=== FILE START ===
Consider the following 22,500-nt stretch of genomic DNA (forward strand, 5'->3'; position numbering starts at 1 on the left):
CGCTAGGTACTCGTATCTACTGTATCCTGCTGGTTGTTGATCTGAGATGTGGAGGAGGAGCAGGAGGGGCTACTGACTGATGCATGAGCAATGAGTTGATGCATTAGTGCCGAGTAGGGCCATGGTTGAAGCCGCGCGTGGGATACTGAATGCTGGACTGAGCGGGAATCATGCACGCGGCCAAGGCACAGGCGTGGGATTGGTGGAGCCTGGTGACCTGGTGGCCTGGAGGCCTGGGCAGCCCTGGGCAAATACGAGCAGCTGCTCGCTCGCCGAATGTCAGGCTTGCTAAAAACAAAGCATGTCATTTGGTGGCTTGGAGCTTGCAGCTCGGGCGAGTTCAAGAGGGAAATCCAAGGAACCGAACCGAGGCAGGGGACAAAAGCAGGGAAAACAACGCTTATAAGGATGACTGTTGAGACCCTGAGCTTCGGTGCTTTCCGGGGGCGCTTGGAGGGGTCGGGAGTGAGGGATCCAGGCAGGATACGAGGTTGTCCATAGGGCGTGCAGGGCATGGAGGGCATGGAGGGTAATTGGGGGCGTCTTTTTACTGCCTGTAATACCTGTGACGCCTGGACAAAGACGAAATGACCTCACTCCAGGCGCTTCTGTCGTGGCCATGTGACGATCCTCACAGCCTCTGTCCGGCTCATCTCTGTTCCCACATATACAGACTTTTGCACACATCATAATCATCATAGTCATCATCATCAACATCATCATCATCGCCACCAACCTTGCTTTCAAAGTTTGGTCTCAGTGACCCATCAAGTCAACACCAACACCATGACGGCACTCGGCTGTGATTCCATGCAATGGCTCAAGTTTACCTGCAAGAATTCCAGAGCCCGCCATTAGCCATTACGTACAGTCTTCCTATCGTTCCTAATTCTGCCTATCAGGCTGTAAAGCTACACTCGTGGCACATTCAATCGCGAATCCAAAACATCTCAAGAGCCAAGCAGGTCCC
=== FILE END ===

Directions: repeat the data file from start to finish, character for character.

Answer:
Consider the following 22,500-nt stretch of genomic DNA (forward strand, 5'->3'; position numbering starts at 1 on the left):
CGCTAGGTACTCGTATCTACTGTATCCTGCTGGTTGTTGATCTGAGATGTGGAGGAGGAGCAGGAGGGGCTACTGACTGATGCATGAGCAATGAGTTGATGCATTAGTGCCGAGTAGGGCCATGGTTGAAGCCGCGCGTGGGATACTGAATGCTGGACTGAGCGGGAATCATGCACGCGGCCAAGGCACAGGCGTGGGATTGGTGGAGCCTGGTGACCTGGTGGCCTGGAGGCCTGGGCAGCCCTGGGCAAATACGAGCAGCTGCTCGCTCGCCGAATGTCAGGCTTGCTAAAAACAAAGCATGTCATTTGGTGGCTTGGAGCTTGCAGCTCGGGCGAGTTCAAGAGGGAAATCCAAGGAACCGAACCGAGGCAGGGGACAAAAGCAGGGAAAACAACGCTTATAAGGATGACTGTTGAGACCCTGAGCTTCGGTGCTTTCCGGGGGCGCTTGGAGGGGTCGGGAGTGAGGGATCCAGGCAGGATACGAGGTTGTCCATAGGGCGTGCAGGGCATGGAGGGCATGGAGGGTAATTGGGGGCGTCTTTTTACTGCCTGTAATACCTGTGACGCCTGGACAAAGACGAAATGACCTCACTCCAGGCGCTTCTGTCGTGGCCATGTGACGATCCTCACAGCCTCTGTCCGGCTCATCTCTGTTCCCACATATACAGACTTTTGCACACATCATAATCATCATAGTCATCATCATCAACATCATCATCATCGCCACCAACCTTGCTTTCAAAGTTTGGTCTCAGTGACCCATCAAGTCAACACCAACACCATGACGGCACTCGGCTGTGATTCCATGCAATGGCTCAAGTTTACCTGCAAGAATTCCAGAGCCCGCCATTAGCCATTACGTACAGTCTTCCTATCGTTCCTAATTCTGCCTATCAGGCTGTAAAGCTACACTCGTGGCACATTCAATCGCGAATCCAAAACATCTCAAGAGCCAAGCAGGTCCC